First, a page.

Tahoe prepares for fire season with drill
The flames were not real, but law enforcement and emergency personnel presence was heavily felt in several areas between Skyland and Zephyr Cove as several emergency agencies carried out a wildland fire evacuation drill June 8.
The drill, which was led by the Tahoe Douglas Fire Protection District and the Skyland Fire Adapted Community, rehearsed several different aspects of the emergency situation such as wildland firefighting efforts, coordinated evacuations, the emergency callback system, evacuation assistance to homes with special needs and the organization of an evacuation center.
The drill also served as practice to coordinate efforts with other agencies, which also participated in the drill, such as the El Dorado County Sheriff’s Office, the Nevada Highway Patrol, the U.S. Forest Service and the South Lake Tahoe Fire Department.
The scenario involved a wildland fire just south of Skyland. Fire engines arrived on scene and began fighting a simulated fire, taking the steps they would normally take in that situation. Initially, one engine was on scene, but later more support arrived.
The firefighters made first contact and ventured around the affected area creating a perimeter.
As they went farther into the woods, they extended their water lines and coordinated efforts to surround and contain the flames.
The scenario then dictated that the flames reached the south end of Skyland, where emergency personnel were working on defending structures and coordinating evacuation procedures at the single-exit neighborhood.
Roughly 40 households had agreed to participate in the drill and were set to evacuate their homes.
Law enforcement officers went door-to-door communicating to residents of the drill and giving instructions on how to proceed.
One of the points of focus for the drill was evacuation preparedness.
The University of Nevada Cooperative Extension Fire Adapted Communities handbook explains several steps of evacuation preparedness. First, it lists family emergency planning and preparation, which includes explaining dangers to children in emergency situations, knowing how to shut off water, gas and electricity in the home, choosing an out-of-town contact to facilitate communication in saturated areas and having a communication plan within the household. It also suggests keeping inventory of the home contents with photographs or video, identifying escape routes and preparing an “evacuated” sign for the home.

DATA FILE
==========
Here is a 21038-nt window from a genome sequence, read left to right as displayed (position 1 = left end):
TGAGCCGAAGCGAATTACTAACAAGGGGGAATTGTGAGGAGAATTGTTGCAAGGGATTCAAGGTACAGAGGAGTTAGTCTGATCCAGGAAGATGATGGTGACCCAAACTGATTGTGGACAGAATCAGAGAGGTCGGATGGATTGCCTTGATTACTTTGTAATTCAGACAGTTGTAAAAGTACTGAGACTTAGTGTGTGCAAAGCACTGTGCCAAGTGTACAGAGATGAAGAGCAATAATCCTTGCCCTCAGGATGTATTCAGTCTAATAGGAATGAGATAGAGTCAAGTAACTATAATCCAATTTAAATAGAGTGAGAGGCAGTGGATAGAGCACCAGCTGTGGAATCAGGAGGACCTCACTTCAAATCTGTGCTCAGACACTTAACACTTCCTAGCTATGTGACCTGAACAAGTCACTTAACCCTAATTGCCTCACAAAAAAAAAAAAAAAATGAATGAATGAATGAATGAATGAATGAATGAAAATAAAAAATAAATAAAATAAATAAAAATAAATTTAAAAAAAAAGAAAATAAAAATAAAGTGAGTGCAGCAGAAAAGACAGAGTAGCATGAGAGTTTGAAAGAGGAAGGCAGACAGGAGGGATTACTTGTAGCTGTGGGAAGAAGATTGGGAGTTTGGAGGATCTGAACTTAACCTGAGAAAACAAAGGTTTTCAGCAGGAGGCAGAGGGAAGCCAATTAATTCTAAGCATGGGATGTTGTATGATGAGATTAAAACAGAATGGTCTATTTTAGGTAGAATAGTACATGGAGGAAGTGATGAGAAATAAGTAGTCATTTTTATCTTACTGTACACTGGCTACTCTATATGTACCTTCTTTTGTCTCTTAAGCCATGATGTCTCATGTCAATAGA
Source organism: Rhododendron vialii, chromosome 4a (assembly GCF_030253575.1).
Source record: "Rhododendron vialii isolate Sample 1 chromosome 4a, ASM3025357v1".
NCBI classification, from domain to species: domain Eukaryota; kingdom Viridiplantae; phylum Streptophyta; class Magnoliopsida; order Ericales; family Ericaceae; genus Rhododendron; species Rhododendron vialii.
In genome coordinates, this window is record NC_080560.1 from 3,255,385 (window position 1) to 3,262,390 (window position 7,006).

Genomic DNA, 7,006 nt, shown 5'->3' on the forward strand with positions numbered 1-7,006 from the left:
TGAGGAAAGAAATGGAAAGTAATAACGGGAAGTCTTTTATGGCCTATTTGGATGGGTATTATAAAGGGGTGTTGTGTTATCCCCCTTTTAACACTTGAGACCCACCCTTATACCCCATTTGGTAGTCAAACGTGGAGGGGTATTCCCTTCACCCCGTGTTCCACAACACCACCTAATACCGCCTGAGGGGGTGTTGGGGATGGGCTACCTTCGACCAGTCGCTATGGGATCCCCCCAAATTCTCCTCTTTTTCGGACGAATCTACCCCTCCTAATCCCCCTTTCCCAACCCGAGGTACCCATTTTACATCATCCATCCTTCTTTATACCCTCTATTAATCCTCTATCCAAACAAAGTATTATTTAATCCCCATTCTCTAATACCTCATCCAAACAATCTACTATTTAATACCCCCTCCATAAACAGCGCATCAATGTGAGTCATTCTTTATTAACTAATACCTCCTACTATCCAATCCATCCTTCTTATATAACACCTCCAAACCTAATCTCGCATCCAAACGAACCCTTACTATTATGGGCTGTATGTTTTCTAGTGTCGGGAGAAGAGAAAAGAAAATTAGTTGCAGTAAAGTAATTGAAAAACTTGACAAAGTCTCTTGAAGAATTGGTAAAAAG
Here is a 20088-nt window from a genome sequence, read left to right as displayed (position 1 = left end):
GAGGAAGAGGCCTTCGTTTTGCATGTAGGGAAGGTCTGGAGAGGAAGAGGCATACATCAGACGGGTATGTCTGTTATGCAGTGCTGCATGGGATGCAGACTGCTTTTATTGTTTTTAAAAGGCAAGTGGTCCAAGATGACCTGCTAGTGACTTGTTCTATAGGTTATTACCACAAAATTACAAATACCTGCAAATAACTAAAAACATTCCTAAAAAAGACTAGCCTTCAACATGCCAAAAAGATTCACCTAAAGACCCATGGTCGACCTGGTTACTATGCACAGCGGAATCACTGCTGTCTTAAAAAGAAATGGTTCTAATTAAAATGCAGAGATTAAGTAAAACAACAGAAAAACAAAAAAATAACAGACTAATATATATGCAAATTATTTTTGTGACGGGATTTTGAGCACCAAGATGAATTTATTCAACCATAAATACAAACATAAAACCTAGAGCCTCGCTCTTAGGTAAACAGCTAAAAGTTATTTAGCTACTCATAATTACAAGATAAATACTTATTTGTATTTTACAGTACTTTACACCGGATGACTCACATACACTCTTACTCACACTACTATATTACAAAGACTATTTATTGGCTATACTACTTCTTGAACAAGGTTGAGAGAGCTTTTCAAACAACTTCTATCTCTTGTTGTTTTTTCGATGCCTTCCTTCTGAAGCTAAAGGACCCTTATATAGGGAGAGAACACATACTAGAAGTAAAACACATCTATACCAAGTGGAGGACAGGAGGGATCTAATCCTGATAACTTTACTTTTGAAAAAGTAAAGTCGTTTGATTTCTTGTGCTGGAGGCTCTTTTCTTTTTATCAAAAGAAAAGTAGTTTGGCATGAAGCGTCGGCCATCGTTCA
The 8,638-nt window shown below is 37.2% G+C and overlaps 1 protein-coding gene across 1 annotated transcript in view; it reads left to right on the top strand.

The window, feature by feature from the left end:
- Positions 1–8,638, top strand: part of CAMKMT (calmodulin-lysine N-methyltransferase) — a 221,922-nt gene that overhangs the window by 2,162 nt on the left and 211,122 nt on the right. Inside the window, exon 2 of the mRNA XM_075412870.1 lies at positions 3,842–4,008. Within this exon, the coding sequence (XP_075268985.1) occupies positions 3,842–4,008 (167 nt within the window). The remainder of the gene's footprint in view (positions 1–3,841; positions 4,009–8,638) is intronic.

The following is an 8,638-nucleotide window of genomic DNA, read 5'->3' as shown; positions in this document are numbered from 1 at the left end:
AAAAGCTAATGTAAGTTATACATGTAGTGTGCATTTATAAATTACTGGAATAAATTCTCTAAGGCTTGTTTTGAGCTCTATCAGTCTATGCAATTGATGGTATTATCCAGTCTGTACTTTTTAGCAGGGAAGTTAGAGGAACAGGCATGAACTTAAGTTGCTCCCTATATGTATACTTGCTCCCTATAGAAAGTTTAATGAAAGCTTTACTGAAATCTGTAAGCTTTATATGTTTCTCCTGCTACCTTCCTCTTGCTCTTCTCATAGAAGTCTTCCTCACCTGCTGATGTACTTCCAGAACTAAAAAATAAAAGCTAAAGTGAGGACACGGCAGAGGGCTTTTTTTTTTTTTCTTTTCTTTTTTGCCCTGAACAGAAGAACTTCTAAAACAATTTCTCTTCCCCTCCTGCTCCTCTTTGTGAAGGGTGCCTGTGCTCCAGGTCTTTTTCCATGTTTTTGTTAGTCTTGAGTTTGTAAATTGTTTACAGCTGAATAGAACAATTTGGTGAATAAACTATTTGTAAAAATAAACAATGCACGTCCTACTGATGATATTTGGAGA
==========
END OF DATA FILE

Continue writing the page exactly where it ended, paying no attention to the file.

Tahoe Douglas Fire Protection District Fire Marshal Eric Guevin also stressed the importance of closing garage doors and any point of entry to the home, as there could be flammable material inside that can catch fire with flying embers during a wildfire situation.
Furthermore, the handbook suggests preparing a to-go bag and a disaster kit.
A to-go bag should include clothing and toiletries, an inventory of the home’s contents, a flashlight, a portable radio and extra batteries, an extra set of car and house keys, an extra pair of eyeglasses and contact information for family, friends and physicians.
A disaster supply kit should include a gallon of water per person, per day, nonperishable packaged and canned food, antibacterial hand wipes or gel, at least one blanket or sleeping bag per person, a fire extinguisher, a large trash can, bar soap, liquid detergent, bleach, rubber gloves and duct tape.
At the evacuation center, which was located at Zephyr Cove Park, volunteers and personnel offered different services at several stations. The Community Emergency Response Team (CERT), for example, offered support for firefighters, including food and beverages, resting stations, and several health-monitoring services such as blood pressure monitoring and regulating.
They also offered cooling stations and sanitary equipment.
Additionally, the Lake Tahoe Humane Society was present, which would offer help for animals involved in an emergency situation.
The drill came as fire agencies around both California and Nevada are preparing for fire season. In California, and much of the Tahoe Basin, fire season is expected to be especially dangerous as the state experiences its fourth consecutive year of drought.
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